When Tennessee lawmakers convene on Tuesday for the first time in 2018, one big issue isn’t expected to be on the education agenda: school vouchers.
For 11 straight years, Brian Kelsey has asked his fellow legislators to let parents use taxpayer money to send their students to private schools. But not this year.
Last month, the Republican state senator — himself a product of private schools — quietly told other Memphis-area leaders that he didn’t plan to pursue his voucher bill in 2018.
His co-sponsor in the House confirmed that he, too, was pulling the plug on their bill, considered the frontrunner this year. “The votes just aren’t there. That’s a simple fact,” said Rep. Harry Brooks, a Knoxville Republican who will retire from his seat this year.
The about-face comes after years of tweaking voucher proposals to make them more palatable to lawmakers from across the state — and coming close. Last year, for example, a bill that would have launched a pilot program in Memphis gained early support before stalling over disagreement about how to hold private schools accountable for academic results.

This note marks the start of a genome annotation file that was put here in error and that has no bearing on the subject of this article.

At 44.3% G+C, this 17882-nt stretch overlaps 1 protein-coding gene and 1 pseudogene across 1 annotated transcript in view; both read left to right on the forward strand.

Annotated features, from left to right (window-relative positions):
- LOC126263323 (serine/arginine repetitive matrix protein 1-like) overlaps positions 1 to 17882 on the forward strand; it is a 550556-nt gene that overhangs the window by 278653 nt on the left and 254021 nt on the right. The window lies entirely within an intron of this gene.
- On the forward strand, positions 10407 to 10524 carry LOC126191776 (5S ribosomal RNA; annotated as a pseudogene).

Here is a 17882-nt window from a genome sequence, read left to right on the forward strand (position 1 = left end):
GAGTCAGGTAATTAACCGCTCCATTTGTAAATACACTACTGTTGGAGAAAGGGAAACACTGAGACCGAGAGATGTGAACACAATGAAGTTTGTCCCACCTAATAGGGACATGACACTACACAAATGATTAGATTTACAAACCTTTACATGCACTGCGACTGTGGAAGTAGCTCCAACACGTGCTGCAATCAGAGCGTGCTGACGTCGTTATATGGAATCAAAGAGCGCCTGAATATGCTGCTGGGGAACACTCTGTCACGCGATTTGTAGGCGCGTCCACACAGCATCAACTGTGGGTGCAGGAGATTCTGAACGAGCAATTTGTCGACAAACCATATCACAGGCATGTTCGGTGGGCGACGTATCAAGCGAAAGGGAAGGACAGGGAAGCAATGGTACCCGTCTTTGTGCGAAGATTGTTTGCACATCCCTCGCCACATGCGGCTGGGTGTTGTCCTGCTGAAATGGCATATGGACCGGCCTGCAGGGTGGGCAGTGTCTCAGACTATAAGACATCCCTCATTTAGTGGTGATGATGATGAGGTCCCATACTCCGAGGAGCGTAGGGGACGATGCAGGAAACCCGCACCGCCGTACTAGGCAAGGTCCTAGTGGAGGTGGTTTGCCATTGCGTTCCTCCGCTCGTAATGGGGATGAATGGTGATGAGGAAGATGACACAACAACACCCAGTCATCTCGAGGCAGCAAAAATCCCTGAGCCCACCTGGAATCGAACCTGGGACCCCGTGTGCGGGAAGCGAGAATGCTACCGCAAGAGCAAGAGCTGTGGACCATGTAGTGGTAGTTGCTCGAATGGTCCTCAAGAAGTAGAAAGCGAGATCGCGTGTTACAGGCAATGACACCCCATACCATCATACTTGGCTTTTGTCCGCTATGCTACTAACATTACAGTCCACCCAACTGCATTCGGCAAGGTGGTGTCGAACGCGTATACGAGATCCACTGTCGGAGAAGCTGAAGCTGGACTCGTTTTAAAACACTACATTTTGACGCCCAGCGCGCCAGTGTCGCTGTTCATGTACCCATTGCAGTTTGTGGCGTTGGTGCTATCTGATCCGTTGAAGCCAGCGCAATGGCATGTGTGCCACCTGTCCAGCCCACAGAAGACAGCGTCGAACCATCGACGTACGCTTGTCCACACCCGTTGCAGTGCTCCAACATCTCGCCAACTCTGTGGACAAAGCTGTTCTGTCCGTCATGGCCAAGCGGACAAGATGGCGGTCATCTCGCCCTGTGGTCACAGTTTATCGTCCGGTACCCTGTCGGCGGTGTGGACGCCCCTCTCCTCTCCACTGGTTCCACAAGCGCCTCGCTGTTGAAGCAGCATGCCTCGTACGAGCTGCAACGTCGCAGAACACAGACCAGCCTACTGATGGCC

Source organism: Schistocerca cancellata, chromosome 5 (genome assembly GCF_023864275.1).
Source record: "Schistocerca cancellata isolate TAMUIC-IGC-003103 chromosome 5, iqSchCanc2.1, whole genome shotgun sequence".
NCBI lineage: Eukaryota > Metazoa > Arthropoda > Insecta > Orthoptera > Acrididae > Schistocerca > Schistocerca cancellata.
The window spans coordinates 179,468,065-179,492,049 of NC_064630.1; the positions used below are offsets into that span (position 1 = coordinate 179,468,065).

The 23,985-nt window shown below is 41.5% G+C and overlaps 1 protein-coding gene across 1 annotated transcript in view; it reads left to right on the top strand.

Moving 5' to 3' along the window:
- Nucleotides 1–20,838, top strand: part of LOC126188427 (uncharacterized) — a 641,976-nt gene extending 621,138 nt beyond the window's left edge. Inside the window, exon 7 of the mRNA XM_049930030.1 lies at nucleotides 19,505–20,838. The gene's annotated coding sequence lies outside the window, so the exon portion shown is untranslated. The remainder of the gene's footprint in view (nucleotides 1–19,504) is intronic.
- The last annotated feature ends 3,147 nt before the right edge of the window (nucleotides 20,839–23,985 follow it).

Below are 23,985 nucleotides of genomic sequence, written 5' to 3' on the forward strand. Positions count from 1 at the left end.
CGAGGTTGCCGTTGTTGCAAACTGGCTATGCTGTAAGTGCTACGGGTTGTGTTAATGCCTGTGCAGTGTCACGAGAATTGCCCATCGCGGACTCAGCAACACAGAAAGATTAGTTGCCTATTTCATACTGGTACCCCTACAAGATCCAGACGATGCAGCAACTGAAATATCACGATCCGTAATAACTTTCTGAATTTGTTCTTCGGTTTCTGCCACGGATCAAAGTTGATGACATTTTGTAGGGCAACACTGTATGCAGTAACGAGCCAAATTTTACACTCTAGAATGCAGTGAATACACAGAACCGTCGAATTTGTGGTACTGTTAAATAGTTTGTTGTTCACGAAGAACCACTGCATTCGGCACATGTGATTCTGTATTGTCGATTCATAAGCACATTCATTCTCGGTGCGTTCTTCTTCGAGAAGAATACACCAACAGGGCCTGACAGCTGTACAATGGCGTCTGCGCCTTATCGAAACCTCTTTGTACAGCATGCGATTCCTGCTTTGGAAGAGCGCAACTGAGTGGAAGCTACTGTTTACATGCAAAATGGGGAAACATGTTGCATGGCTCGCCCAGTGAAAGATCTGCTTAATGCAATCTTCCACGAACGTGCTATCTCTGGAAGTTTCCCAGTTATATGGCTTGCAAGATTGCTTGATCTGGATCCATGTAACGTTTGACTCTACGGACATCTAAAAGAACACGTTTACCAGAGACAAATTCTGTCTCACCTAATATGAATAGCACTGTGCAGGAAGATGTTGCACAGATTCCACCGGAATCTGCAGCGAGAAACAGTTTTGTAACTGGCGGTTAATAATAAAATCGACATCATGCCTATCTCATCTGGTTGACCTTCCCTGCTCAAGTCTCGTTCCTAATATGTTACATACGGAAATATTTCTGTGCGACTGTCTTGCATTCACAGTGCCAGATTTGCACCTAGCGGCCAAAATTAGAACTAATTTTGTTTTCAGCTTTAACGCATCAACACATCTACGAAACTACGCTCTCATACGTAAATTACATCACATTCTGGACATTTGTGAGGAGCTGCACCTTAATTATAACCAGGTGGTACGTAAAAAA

“We tried it statewide. We tried it in Memphis only. We tried it all kinds of ways. But it always falls flat,” said Rep. Roger Kane, a Knoxville Republican and voucher proponent. “I just don’t think anybody wants to champion it this year.”
What’s behind the dramatic shift? Here are four explanations — and a look at why the climate could change again next year.
1. Vouchers are no longer the only game in town when it comes to paying for private school with taxpayer money.
Fourteen states and the District of Columbia have voucher programs right now. But discussion about starting new ones has slowed in most U.S. statehouses, said Micah Ann Wixom, a policy analyst with the Education Commission of the States.
Instead, Wixom said, momentum is shifting to other strategies.
“I suspect we’re going to see more movement in the future around education savings accounts and tax credit scholarships,” she said.
Both of those programs also would allow public dollars to flow to private education services, either by establishing state-funded education savings accounts for parents to manage, or using a tax incentive program to give parents more options.
Kane proposed one such approach last year, but it didn’t catch on. He said the appetite to pursue those ideas is diminished this year, too.